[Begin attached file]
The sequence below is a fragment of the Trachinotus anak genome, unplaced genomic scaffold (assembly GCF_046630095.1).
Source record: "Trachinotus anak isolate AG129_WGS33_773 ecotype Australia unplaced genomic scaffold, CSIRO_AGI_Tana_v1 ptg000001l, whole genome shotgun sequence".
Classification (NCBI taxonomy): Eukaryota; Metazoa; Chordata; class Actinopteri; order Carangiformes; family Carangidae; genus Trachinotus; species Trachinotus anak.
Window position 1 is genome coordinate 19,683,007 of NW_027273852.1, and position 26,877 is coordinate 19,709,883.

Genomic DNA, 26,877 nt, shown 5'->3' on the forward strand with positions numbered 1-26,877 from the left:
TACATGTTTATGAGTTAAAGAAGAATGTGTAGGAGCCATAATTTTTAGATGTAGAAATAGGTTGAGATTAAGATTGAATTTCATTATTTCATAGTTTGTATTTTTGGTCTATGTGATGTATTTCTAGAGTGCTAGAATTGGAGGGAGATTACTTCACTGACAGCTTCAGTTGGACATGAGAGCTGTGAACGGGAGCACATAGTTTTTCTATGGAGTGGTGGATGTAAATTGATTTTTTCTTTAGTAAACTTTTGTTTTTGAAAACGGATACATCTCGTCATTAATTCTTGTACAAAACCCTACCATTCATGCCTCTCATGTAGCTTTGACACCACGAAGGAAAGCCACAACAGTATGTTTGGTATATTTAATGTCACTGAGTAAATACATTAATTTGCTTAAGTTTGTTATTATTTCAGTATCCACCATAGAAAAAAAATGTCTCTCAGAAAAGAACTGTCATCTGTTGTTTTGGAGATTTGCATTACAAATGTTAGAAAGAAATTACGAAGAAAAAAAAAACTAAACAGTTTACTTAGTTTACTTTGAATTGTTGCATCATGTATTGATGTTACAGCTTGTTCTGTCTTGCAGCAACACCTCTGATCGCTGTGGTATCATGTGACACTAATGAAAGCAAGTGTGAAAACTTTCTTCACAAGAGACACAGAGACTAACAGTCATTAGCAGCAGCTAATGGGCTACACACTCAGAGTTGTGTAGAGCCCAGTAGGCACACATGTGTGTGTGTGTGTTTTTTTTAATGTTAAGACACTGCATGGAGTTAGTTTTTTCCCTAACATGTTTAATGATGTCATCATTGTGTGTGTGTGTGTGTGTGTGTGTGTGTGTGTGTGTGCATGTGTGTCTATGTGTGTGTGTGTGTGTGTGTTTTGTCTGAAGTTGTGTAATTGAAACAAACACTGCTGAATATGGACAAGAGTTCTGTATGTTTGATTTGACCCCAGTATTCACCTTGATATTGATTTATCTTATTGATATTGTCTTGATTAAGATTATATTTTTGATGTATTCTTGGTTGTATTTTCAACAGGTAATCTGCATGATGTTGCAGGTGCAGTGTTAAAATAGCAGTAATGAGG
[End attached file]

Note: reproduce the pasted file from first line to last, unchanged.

The sequence below is a fragment of the Trachinotus anak genome, unplaced genomic scaffold (assembly GCF_046630095.1).
Source record: "Trachinotus anak isolate AG129_WGS33_773 ecotype Australia unplaced genomic scaffold, CSIRO_AGI_Tana_v1 ptg000001l, whole genome shotgun sequence".
Classification (NCBI taxonomy): Eukaryota; Metazoa; Chordata; class Actinopteri; order Carangiformes; family Carangidae; genus Trachinotus; species Trachinotus anak.
Window position 1 is genome coordinate 19,683,007 of NW_027273852.1, and position 26,877 is coordinate 19,709,883.

Genomic DNA, 26,877 nt, shown 5'->3' on the forward strand with positions numbered 1-26,877 from the left:
TACATGTTTATGAGTTAAAGAAGAATGTGTAGGAGCCATAATTTTTAGATGTAGAAATAGGTTGAGATTAAGATTGAATTTCATTATTTCATAGTTTGTATTTTTGGTCTATGTGATGTATTTCTAGAGTGCTAGAATTGGAGGGAGATTACTTCACTGACAGCTTCAGTTGGACATGAGAGCTGTGAACGGGAGCACATAGTTTTTCTATGGAGTGGTGGATGTAAATTGATTTTTTCTTTAGTAAACTTTTGTTTTTGAAAACGGATACATCTCGTCATTAATTCTTGTACAAAACCCTACCATTCATGCCTCTCATGTAGCTTTGACACCACGAAGGAAAGCCACAACAGTATGTTTGGTATATTTAATGTCACTGAGTAAATACATTAATTTGCTTAAGTTTGTTATTATTTCAGTATCCACCATAGAAAAAAAATGTCTCTCAGAAAAGAACTGTCATCTGTTGTTTTGGAGATTTGCATTACAAATGTTAGAAAGAAATTACGAAGAAAAAAAAAACTAAACAGTTTACTTAGTTTACTTTGAATTGTTGCATCATGTATTGATGTTACAGCTTGTTCTGTCTTGCAGCAACACCTCTGATCGCTGTGGTATCATGTGACACTAATGAAAGCAAGTGTGAAAACTTTCTTCACAAGAGACACAGAGACTAACAGTCATTAGCAGCAGCTAATGGGCTACACACTCAGAGTTGTGTAGAGCCCAGTAGGCACACATGTGTGTGTGTGTGTTTTTTTTAATGTTAAGACACTGCATGGAGTTAGTTTTTTCCCTAACATGTTTAATGATGTCATCATTGTGTGTGTGTGTGTGTGTGTGTGTGTGTGTGTGTGTGCATGTGTGTCTATGTGTGTGTGTGTGTGTGTGTTTTGTCTGAAGTTGTGTAATTGAAACAAACACTGCTGAATATGGACAAGAGTTCTGTATGTTTGATTTGACCCCAGTATTCACCTTGATATTGATTTATCTTATTGATATTGTCTTGATTAAGATTATATTTTTGATGTATTCTTGGTTGTATTTTCAACAGGTAATCTGCATGATGTTGCAGGTGCAGTGTTAAAATAGCAGTAATGAGG